'Living hell': New EU-Libya migration plan may be illegal, says UN

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EU officials want to help Libya's coastguard stop boats before they reach international waters, as rights groups warn of 'horrific abuse'

Group of men detained on way to board migrant boats in Libya is transferred to detention centre (Reuters)
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Saturday 4 February 2017 1:42 UTC
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The EU’s plans to help Libya stem migrant departures will mean more children being sent back to the country’s squalid detention centres, the UN and rights groups said on Friday.

At a summit in Malta, European Union leaders on Friday approved a new strategy to "break the business model" of traffickers, who have helped more than half a million mainly migrants – mostly from Africa - enter the European Union via Libya in the last three years.

The plan, called the Malta Declaration, stresses that the EU will "reinforce return capacities" while respecting international law - the UN, however, has warned that the EU may break international law by returning people to face torture and inhuman treatment in Libya.

NGOs said the plans will mean women and children being returned to inhumane conditions in detention centres where they would be vulnerable to rape, beatings, forced labour and forcible repatriation to uncertain fates in their home countries.

READ: Abused, pregnant and behind bars: Former IS slaves in Libyan prisons

"Sending children back to a country many have described as a living hell is not a solution," said Ester Asin of British charity Save the Children.

The cornerstone of the plan is to fund and train the Libyan coastguard, making it better able to intercept migrant boats before they reach international waters, according to a draft statement seen by AFP.

Libya is still in a chaotic, conflict-scarred state, and a fledgling UN-backed national unity government controls only sections of the country's vast coastline.

In this context, the prospect of turning boats around is causing concern in some quarters.

Human Rights Watch said the EU would be flouting its international obligations by "outsourcing responsibility" for the migrants to a government that is just one party to the conflict in a fundamentally unstable state.

READ: Driven mad: Inside a Libyan detention centre for female migrants

"What the EU wants to call a 'line of protection' could in reality be an ever-deeper line of cruelty in the sand and at sea," said Judith Sunderland, deputy head of HRW’s Europe and Central Asia team.

The UN's refugee agency, UNHCR, and the International Organisation for Migration put out a joint statement on Thursday decrying the "deplorable conditions for migrants and refugees in Libya," saying Libya could not be considered a safe country for refugees and asylum seekers. 

"We believe that, given the current context, it is not appropriate to consider Libya a safe third country nor to establish extraterritorial processing of asylum-seekers in North Africa."

The UN's human rights agency, OHCHR, also put out a statement on Friday saying it is concerned that the EU's deal with Libya would push people back to places where their human rights are violated, which would break a fundamental principle of international law.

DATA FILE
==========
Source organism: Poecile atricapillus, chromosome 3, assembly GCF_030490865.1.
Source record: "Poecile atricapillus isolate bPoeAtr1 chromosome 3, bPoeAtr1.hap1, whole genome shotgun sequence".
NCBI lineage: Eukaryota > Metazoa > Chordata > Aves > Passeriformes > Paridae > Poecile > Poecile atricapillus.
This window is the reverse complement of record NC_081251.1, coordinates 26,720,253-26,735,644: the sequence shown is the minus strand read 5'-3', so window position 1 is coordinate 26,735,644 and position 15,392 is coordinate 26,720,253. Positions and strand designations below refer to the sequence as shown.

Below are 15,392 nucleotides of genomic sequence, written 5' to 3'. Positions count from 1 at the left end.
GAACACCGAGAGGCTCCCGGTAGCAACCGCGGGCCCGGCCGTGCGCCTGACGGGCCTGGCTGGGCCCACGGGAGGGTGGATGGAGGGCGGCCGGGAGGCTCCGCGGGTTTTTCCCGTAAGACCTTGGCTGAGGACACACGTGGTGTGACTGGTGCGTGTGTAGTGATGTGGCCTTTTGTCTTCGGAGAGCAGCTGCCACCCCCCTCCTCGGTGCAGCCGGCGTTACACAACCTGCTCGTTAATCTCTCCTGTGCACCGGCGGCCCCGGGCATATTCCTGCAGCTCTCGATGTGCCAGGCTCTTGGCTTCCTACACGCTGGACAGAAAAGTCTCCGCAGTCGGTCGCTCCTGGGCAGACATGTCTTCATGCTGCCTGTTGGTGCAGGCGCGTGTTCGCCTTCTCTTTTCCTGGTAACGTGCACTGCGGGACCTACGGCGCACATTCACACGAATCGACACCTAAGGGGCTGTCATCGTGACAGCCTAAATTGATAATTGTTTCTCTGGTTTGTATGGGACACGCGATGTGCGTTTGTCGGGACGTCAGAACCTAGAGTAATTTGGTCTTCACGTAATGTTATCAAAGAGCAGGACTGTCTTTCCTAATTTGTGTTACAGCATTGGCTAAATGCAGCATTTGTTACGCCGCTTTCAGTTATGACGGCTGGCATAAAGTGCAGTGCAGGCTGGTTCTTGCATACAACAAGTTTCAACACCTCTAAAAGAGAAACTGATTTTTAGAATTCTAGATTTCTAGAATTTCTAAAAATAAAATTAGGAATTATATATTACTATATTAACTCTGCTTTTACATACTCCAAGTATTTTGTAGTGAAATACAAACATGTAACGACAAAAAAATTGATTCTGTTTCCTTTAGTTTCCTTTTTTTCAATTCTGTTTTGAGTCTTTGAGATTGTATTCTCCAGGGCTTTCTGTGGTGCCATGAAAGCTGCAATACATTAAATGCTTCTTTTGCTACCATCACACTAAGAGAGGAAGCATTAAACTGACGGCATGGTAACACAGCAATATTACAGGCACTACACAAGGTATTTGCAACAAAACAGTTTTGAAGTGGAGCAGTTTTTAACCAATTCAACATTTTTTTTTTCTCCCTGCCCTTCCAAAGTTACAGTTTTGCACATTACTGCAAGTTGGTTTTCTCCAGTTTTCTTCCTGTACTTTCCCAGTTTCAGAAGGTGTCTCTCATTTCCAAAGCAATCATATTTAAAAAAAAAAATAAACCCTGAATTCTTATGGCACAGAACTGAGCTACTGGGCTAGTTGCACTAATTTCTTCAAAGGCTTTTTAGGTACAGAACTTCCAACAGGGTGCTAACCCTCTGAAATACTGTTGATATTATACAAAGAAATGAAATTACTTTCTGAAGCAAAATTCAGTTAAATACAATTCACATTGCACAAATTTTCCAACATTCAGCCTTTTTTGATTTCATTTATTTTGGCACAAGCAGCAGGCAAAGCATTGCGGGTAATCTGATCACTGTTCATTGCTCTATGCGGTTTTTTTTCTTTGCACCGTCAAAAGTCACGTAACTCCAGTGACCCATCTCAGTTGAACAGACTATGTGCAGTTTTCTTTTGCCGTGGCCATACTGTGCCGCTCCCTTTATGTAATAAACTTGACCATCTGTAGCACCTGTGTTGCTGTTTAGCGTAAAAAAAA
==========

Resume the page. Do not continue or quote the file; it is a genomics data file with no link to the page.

"Any engagement with third countries needs to be in line with international human rights standards. The EU member states cannot balk from their responsibility and are accountable for any human rights violation under such an agreement," said the UN body.

'Shot like dogs'

The EU's attempts to get Libya to effectively blockade its own coastline follows a record year for arrivals in Italy (181,000 in 2016) and the deadliest winter yet in the Mediterranean, with migrants perishing at sea at a rate of 15 per day over the last three months, according to UNHCR figures.



Rescuers say the death toll has risen because traffickers are sending more and more overcrowded, unseaworthy vessels to sea in tough winter conditions in order to maximise profits while they can.

Critics of EU efforts to resolve the crisis say the Italian-led search-and-rescue operation in the international waters off Libya encourage traffickers because they know they only have to get their human cargo a few miles offshore and they will be picked up and taken to Italy.

Nearly 2,000 rescued 

More than 1,750 migrants were rescued in such circumstances on the eve of the summit, when Italy announced its own deal to provide more money, coastguard training and equipment to Libya’s UN-backed Government of National Accord.

The EU's new plans have drawn comparisons with Australia's controversial hardline approach of turning migrant boats away.

READ: Trump and EU are two sides of same coin when it comes to refugees

Migrants on board the Aquarius, a rescue boat chartered by France's SOS Mediterranee, described the prospect of being returned to Libya as horrifying.

"The Libyans shoot us like dogs," Boubacar, a 17-year-old Guinean was quoted as saying by a spokesperson for the charity.

The UN's children agency UNICEF said an unprecedented 1,354 migrants, including 190 children, had died in the Mediterranean in the past three months. 

The vast majority of them perished on the Libya-Italy route and the death toll was 13 times higher than in the same period in 2015-2016, the body said.

"The decisions taken at Friday’s summit could literally mean the difference between life and death for thousands of children transiting or stranded in Libya," said UNICEF deputy executive director Justin Forsyth.